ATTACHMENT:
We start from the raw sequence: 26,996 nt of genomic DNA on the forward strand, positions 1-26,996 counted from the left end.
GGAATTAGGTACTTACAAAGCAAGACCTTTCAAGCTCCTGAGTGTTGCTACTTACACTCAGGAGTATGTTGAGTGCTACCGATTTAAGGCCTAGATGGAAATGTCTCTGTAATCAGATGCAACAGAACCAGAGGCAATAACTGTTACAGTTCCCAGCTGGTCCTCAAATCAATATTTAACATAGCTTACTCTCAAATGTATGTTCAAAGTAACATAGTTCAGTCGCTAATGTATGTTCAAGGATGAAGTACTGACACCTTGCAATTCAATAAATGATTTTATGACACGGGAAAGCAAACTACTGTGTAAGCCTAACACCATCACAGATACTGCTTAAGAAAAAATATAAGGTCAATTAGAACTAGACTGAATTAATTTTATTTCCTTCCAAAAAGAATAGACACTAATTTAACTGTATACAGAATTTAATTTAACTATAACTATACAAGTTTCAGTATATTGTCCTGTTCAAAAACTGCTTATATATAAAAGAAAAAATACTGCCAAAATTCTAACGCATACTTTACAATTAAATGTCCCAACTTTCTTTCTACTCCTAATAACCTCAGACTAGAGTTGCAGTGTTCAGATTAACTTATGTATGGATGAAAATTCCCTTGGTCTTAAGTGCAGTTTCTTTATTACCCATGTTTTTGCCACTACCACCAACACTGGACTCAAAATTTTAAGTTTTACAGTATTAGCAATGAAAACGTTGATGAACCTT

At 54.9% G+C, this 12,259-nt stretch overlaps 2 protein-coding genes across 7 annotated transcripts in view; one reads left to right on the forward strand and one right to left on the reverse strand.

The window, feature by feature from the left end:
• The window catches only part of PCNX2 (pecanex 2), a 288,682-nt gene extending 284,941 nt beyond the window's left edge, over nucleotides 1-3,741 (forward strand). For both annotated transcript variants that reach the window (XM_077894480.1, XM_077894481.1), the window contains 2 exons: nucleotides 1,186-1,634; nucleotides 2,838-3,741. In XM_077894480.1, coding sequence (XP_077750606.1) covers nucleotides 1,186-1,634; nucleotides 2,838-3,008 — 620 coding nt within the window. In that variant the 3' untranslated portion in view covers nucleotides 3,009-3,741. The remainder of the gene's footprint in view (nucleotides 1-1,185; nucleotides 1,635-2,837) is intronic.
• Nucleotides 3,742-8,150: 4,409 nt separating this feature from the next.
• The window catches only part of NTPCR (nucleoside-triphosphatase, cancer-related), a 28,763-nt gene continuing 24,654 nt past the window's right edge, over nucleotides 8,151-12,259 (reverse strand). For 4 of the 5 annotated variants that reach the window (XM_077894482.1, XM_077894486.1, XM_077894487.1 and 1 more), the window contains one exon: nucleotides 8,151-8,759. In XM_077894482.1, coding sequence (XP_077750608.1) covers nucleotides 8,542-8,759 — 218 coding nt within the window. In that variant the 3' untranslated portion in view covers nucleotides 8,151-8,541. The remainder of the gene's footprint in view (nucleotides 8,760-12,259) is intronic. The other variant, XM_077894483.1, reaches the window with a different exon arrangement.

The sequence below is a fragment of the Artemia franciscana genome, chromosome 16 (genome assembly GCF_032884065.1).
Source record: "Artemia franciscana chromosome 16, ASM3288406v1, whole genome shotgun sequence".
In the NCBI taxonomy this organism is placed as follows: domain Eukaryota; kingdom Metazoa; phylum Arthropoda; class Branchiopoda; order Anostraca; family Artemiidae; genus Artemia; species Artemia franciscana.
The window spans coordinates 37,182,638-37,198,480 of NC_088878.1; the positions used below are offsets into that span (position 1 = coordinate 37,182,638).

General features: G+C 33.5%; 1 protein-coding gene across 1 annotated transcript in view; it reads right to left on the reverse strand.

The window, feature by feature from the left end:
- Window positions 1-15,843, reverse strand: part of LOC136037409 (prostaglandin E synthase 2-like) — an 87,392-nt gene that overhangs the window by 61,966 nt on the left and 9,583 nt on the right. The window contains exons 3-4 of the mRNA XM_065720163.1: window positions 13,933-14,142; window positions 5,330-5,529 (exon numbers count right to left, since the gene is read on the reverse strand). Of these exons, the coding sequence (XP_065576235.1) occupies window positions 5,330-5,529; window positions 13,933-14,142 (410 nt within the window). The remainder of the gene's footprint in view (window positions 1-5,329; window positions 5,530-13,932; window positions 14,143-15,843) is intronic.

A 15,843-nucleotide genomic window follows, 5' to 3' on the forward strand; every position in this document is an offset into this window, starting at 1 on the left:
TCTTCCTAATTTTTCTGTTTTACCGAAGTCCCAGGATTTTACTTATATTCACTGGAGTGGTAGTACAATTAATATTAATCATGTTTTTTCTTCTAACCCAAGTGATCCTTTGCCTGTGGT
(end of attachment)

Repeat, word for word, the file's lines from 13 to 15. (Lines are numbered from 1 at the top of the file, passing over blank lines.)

The window, feature by feature from the left end:
- Window positions 1-15,843, reverse strand: part of LOC136037409 (prostaglandin E synthase 2-like) — an 87,392-nt gene that overhangs the window by 61,966 nt on the left and 9,583 nt on the right. The window contains exons 3-4 of the mRNA XM_065720163.1: window positions 13,933-14,142; window positions 5,330-5,529 (exon numbers count right to left, since the gene is read on the reverse strand). Of these exons, the coding sequence (XP_065576235.1) occupies window positions 5,330-5,529; window positions 13,933-14,142 (410 nt within the window). The remainder of the gene's footprint in view (window positions 1-5,329; window positions 5,530-13,932; window positions 14,143-15,843) is intronic.

A 15,843-nucleotide genomic window follows, 5' to 3' on the forward strand; every position in this document is an offset into this window, starting at 1 on the left: